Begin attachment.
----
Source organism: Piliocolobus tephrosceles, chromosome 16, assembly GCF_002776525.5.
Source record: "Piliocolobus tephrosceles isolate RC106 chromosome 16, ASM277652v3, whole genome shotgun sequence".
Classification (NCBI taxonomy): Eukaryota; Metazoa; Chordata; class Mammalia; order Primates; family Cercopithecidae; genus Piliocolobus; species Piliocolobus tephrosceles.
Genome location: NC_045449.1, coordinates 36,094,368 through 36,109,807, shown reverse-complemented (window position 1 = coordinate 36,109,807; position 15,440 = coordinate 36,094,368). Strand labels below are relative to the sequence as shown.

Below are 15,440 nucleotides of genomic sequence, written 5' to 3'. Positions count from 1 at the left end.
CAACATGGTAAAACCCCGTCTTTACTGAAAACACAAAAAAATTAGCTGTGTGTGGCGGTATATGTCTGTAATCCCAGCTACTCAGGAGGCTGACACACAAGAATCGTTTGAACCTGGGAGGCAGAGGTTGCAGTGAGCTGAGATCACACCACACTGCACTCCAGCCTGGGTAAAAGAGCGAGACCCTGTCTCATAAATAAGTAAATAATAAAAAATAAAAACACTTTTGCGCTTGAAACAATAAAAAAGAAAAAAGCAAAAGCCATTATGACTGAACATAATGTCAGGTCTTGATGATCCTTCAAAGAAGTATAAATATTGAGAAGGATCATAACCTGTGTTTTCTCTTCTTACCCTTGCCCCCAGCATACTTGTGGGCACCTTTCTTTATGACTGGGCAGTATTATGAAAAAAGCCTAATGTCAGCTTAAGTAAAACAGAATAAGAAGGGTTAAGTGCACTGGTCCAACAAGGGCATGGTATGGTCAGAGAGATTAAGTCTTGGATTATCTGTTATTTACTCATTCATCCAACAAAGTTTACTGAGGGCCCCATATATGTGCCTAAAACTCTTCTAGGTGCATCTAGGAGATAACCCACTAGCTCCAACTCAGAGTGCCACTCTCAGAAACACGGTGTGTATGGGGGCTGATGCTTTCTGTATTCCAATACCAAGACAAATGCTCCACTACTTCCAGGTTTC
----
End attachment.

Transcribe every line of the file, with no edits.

Source organism: Piliocolobus tephrosceles, chromosome 16, assembly GCF_002776525.5.
Source record: "Piliocolobus tephrosceles isolate RC106 chromosome 16, ASM277652v3, whole genome shotgun sequence".
Classification (NCBI taxonomy): Eukaryota; Metazoa; Chordata; class Mammalia; order Primates; family Cercopithecidae; genus Piliocolobus; species Piliocolobus tephrosceles.
Genome location: NC_045449.1, coordinates 36,094,368 through 36,109,807, shown reverse-complemented (window position 1 = coordinate 36,109,807; position 15,440 = coordinate 36,094,368). Strand labels below are relative to the sequence as shown.

Below are 15,440 nucleotides of genomic sequence, written 5' to 3'. Positions count from 1 at the left end.
CAACATGGTAAAACCCCGTCTTTACTGAAAACACAAAAAAATTAGCTGTGTGTGGCGGTATATGTCTGTAATCCCAGCTACTCAGGAGGCTGACACACAAGAATCGTTTGAACCTGGGAGGCAGAGGTTGCAGTGAGCTGAGATCACACCACACTGCACTCCAGCCTGGGTAAAAGAGCGAGACCCTGTCTCATAAATAAGTAAATAATAAAAAATAAAAACACTTTTGCGCTTGAAACAATAAAAAAGAAAAAAGCAAAAGCCATTATGACTGAACATAATGTCAGGTCTTGATGATCCTTCAAAGAAGTATAAATATTGAGAAGGATCATAACCTGTGTTTTCTCTTCTTACCCTTGCCCCCAGCATACTTGTGGGCACCTTTCTTTATGACTGGGCAGTATTATGAAAAAAGCCTAATGTCAGCTTAAGTAAAACAGAATAAGAAGGGTTAAGTGCACTGGTCCAACAAGGGCATGGTATGGTCAGAGAGATTAAGTCTTGGATTATCTGTTATTTACTCATTCATCCAACAAAGTTTACTGAGGGCCCCATATATGTGCCTAAAACTCTTCTAGGTGCATCTAGGAGATAACCCACTAGCTCCAACTCAGAGTGCCACTCTCAGAAACACGGTGTGTATGGGGGCTGATGCTTTCTGTATTCCAATACCAAGACAAATGCTCCACTACTTCCAGGTTTC